HUD and the Department of Justice continued their Respa enforcement crackdown by filing suit against one title company and reaching settlement agreements with 58 Philadelphia real estate brokers, title companies and attorneys for Respa violations. But while both agencies are turning up the heat on investigation into controlled business arrangements, the growing cry from the industry is that their actions are both superficial and unnecessary.

The 58 settlements netted approximately $500,000 in refunds to consumers, consumer education and penalties. Both HUD and Justice alleged that those companies either received or paid illegal kickbacks in exchange for title insurance referrals. Most of the settlements ranged from a few hundred to a few thousand dollars, HUD said.

Some settlements were much more substantial, however. One Philadelphia abstract company has agreed to refund $54,000 to home buyers, and another, a Bucks County title company, shelled out a $100,000 penalty as well as another $25,000 to the Pennsylvania Attorney General's Bureau of Consumer Protection for use in educating consumers about purchasing a home.

HUD and Justice have spent two years investigating violators, and saw fit to agree to settlements with all but one. In that sole case, U.S. vs. The Preferred Abstract Corp., which is a company trading as The Philadelphia Preferred Abstract Corp., the Justice Department complaint alleges that since about October 1990 Preferred has had an agreement with Commonwealth Land Title Insurance Co. of Philadelphia to receive between 25% and 35% of the premium for title insurance for any transaction in which it solicited a home buyer to buy title insurance from Commonwealth.

For almost a year after signing and implementing that agreement, Preferred - a Maryland-based title company - had no employees and no office $100,000 in referral fees for title business directed to Commonwealth from a real estate company related to Preferred Abstract - Prudential Preferred Properties Inc., the suit alleged.

Before each real estate settlement for transactions referred by Prudential, Commonwealth allegedly sent copies of the title report to Prudential where its conveyance department reviewed the policy and referred any title issues to its real estate sales associates. Prudential would then allegedly charge home buyers a conveyance fee of $125 if the transaction was not for FHA or VA mortgages. In those instances, the complaint said, the conveyance fee was no more than $50.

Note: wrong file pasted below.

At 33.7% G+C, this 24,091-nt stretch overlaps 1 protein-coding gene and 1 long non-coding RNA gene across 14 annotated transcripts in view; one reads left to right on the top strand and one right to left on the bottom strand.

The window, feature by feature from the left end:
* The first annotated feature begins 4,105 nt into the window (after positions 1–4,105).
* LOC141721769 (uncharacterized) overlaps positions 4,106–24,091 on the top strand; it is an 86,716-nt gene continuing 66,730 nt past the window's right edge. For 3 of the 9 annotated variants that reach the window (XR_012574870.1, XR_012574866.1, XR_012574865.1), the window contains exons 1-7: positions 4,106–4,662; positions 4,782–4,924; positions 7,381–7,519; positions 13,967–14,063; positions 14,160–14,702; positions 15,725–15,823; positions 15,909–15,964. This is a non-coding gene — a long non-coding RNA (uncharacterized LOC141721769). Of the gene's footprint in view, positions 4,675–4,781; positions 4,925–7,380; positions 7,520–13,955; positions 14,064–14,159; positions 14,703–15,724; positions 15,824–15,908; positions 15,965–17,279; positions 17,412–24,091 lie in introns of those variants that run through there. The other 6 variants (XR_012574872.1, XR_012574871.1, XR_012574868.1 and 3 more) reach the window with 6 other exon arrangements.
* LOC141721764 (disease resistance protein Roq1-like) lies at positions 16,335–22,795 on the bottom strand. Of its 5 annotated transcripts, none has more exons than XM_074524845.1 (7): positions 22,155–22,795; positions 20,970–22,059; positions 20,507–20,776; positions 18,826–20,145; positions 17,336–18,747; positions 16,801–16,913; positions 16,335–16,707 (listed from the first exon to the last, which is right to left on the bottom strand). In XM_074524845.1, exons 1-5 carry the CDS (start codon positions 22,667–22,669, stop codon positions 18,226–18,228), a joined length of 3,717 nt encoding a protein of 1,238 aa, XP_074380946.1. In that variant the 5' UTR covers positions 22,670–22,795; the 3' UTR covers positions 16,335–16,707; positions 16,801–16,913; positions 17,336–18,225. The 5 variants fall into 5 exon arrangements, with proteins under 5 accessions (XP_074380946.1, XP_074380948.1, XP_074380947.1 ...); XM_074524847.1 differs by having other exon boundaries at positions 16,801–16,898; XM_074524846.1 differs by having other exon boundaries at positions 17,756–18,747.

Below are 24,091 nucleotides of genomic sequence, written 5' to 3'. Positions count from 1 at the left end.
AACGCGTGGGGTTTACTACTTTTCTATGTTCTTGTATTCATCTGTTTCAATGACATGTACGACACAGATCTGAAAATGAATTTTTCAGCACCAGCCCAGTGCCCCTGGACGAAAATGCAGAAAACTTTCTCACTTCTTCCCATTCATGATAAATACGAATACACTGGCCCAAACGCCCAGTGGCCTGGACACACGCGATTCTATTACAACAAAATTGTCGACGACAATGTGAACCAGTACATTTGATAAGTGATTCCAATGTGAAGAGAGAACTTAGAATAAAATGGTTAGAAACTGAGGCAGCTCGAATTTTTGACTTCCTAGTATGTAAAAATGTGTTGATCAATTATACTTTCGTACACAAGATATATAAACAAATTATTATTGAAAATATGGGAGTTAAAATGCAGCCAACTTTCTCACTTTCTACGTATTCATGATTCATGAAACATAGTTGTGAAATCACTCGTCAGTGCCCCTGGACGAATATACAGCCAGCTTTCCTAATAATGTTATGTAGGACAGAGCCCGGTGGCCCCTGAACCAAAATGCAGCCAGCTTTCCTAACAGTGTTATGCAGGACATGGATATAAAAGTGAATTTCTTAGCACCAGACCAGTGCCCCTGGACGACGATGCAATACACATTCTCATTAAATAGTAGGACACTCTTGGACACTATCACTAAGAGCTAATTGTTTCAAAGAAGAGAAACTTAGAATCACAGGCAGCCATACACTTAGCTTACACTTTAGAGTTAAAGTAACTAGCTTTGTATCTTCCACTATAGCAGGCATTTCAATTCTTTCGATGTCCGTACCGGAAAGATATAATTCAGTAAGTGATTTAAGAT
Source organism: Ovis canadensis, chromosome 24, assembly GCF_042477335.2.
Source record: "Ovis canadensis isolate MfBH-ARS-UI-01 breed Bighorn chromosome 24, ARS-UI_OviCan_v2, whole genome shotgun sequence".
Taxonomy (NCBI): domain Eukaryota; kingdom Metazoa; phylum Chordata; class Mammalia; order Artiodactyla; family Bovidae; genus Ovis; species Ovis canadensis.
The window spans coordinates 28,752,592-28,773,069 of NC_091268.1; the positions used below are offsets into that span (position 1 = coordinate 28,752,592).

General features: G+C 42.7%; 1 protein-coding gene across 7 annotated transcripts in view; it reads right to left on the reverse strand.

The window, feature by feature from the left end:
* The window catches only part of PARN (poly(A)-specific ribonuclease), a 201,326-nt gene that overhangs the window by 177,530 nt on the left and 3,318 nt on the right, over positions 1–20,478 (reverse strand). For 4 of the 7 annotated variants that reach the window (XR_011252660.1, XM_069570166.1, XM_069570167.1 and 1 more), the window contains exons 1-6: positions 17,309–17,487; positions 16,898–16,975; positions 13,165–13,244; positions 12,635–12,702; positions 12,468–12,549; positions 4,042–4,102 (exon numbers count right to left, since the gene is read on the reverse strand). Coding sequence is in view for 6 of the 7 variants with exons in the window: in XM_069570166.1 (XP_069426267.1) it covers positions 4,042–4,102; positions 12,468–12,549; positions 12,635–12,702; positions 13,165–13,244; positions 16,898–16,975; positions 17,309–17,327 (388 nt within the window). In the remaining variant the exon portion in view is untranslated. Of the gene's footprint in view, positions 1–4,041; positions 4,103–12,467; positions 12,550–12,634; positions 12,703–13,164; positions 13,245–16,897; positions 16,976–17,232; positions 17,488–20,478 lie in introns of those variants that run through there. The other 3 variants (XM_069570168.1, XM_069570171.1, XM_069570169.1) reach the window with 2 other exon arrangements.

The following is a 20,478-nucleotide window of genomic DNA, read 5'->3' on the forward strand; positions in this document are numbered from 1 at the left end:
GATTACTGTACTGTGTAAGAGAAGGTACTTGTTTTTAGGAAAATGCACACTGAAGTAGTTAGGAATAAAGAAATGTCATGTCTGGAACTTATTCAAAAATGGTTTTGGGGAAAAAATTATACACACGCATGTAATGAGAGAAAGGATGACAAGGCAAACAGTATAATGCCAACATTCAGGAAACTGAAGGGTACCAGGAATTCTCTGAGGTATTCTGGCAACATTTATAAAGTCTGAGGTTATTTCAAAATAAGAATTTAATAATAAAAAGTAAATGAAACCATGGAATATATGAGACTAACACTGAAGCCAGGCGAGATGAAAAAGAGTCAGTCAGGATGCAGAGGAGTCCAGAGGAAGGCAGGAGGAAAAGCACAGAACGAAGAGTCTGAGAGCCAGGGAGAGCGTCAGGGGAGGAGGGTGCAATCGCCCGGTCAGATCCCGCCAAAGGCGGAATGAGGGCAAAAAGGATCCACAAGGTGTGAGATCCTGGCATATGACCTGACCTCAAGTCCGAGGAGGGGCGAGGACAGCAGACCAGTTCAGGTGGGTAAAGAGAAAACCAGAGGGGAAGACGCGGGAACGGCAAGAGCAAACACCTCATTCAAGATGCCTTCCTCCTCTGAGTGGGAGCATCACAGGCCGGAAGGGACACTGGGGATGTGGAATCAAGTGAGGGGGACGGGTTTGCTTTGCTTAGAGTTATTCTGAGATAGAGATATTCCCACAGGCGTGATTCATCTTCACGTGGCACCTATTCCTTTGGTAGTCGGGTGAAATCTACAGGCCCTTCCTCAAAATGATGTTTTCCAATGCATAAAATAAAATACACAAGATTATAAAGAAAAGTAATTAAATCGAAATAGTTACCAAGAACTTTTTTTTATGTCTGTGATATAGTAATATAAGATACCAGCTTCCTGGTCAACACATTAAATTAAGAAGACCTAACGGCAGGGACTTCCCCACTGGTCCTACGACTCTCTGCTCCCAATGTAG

The suit, which was filed April 18 in the U.S. District Court of Philadelphia, seeks an injunction to prevent the retention of illegal fees and profits by Preferred and that those fees be collected and discharged by the court.

HUD initiated its pilot program for these Respa investigations of controlled business arrangements in Philadelphia early in 1992. They were joined by the U.S. attorney's office later in the year.

David Williamson, HUD's chief of Respa enforcement, told Mortgage Marketplace the department wanted "to put a few people in jail over the next couple years so [the industry] will understand they cannot get out of violating the law." (see Mortgage Marketplace, April 4). Williamson also said the success of the program has encouraged states attorneys general in Florida, Minnesota, New Jersey and Virginia to start similar programs. Limited programs have also begun in Texas and California.

Attorneys dealing in Respa issues believe HUD is conducting superficial investigations. "If 58 are caught, there are 5,000 doing it," said Cornelius O'Brien, of the Philadelphia-based law firm of Blank Rome Comisky & McCauley. "Was the consumer harmed? No - because the rates are fixed and the kickbacks were paid out of the insurance companies' pockets."

O'Brien said he questioned whether the cost of title insurance increased to consumers as a result of the practice. "In Pennsylvania, title companies can pay commissions to real estate brokers and lawyers," he said.The Philadelphia Experiment HUD and the Department of Justice decided two years ago to begin investigating and cracking down oviolations of the RealEstate Settlement Procedures Act, specifically apparently widespread violations of a Respa provisionprohibiting controlledbusiness arrangements. The agencies chose Philadelphia as the place to engage the pilot investigatorprogram, and the resultwas 58 separate settlement arrangements with title companies, real estate brokers and attorneysin Philadelphia's greatermetropolitan area. Agency SettlementAaron Real Estate $4,643Blough Realty $962Claude Boni $1,009Cahill Realty $1,306Cardinal Abstract Co. $641Century 21-Brody & Titman $3,903Century 21-Clarke Real Estate $5,654Century 21-J.V. Johnson $2,467Century 21-Sendzyk $1,316Century 21-Ralph Smith andGeorge Naylor $4,538Chapman Agency $5,939Chelsea Title & Abstract $6,000Davidoff & Cohen $1,094Joy Dickstein $730Executive Realty $4,920Feldman Real Estate $1,206Gaev Realtors $8,752Joseph Gaul Real Estate $911Gary Horowitz $4,117Mary Ingrassia $4,708Brian Keyes $2,884Lamb Real Estate $1,000Lee Agency $2,885Levin & Cooper $673T.J. McCarthy Realtors $1,435Thomas McGlaughlin $3,793John D. O'Keefe $412People's Abstract $7,500Edwin N. Popkin $758Professional Abstract $1,500Real Estate Corner $816Realty World/Carberry $1,000Re/Max Associates $9,000Re/Max Affiliates $3,193Re/Max Metropolitan $5,600Salkin Realty $1,724L.F. Sauers Inc. $1,898E. Paul Sandidge $1,469Michael Singer $1,679Larry Snyder $7,471Spectrum Realty $1,030Statewide Title $7,500Stuckert & Yates $1,992Harry D. Toben $5,080Universo Real Estate $3,800

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